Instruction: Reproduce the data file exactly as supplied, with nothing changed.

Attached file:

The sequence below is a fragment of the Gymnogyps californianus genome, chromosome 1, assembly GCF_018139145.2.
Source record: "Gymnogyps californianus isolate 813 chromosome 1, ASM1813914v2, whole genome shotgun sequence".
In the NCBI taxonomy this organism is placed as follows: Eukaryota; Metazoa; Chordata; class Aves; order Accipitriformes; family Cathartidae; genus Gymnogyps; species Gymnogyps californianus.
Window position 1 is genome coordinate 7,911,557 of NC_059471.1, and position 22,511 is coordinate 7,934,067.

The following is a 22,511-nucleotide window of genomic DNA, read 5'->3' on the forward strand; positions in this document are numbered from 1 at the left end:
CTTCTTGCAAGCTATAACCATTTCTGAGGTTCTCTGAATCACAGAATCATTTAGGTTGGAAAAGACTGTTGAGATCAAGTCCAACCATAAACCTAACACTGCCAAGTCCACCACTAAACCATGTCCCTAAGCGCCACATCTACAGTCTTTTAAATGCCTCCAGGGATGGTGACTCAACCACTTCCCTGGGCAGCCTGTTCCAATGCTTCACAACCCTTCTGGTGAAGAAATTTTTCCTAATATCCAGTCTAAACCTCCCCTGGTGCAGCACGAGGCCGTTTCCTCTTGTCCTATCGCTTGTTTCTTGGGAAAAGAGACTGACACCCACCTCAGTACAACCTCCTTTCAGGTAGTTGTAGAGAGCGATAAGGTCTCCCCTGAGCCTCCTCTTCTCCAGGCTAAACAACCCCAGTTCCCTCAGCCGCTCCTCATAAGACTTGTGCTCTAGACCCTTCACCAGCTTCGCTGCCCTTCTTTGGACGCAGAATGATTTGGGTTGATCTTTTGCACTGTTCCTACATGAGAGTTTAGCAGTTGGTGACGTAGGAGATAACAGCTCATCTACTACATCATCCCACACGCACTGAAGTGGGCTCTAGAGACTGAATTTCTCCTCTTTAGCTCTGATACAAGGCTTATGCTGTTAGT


The sequence below is a fragment of the Gymnogyps californianus genome, chromosome 1, assembly GCF_018139145.2.
Source record: "Gymnogyps californianus isolate 813 chromosome 1, ASM1813914v2, whole genome shotgun sequence".
In the NCBI taxonomy this organism is placed as follows: Eukaryota; Metazoa; Chordata; class Aves; order Accipitriformes; family Cathartidae; genus Gymnogyps; species Gymnogyps californianus.
Window position 1 is genome coordinate 7,911,557 of NC_059471.1, and position 22,511 is coordinate 7,934,067.

The following is a 22,511-nucleotide window of genomic DNA, read 5'->3' on the forward strand; positions in this document are numbered from 1 at the left end:
CTTCTTGCAAGCTATAACCATTTCTGAGGTTCTCTGAATCACAGAATCATTTAGGTTGGAAAAGACTGTTGAGATCAAGTCCAACCATAAACCTAACACTGCCAAGTCCACCACTAAACCATGTCCCTAAGCGCCACATCTACAGTCTTTTAAATGCCTCCAGGGATGGTGACTCAACCACTTCCCTGGGCAGCCTGTTCCAATGCTTCACAACCCTTCTGGTGAAGAAATTTTTCCTAATATCCAGTCTAAACCTCCCCTGGTGCAGCACGAGGCCGTTTCCTCTTGTCCTATCGCTTGTTTCTTGGGAAAAGAGACTGACACCCACCTCAGTACAACCTCCTTTCAGGTAGTTGTAGAGAGCGATAAGGTCTCCCCTGAGCCTCCTCTTCTCCAGGCTAAACAACCCCAGTTCCCTCAGCCGCTCCTCATAAGACTTGTGCTCTAGACCCTTCACCAGCTTCGCTGCCCTTCTTTGGACGCAGAATGATTTGGGTTGATCTTTTGCACTGTTCCTACATGAGAGTTTAGCAGTTGGTGACGTAGGAGATAACAGCTCATCTACTACATCATCCCACACGCACTGAAGTGGGCTCTAGAGACTGAATTTCTCCTCTTTAGCTCTGATACAAGGCTTATGCTGTTAGT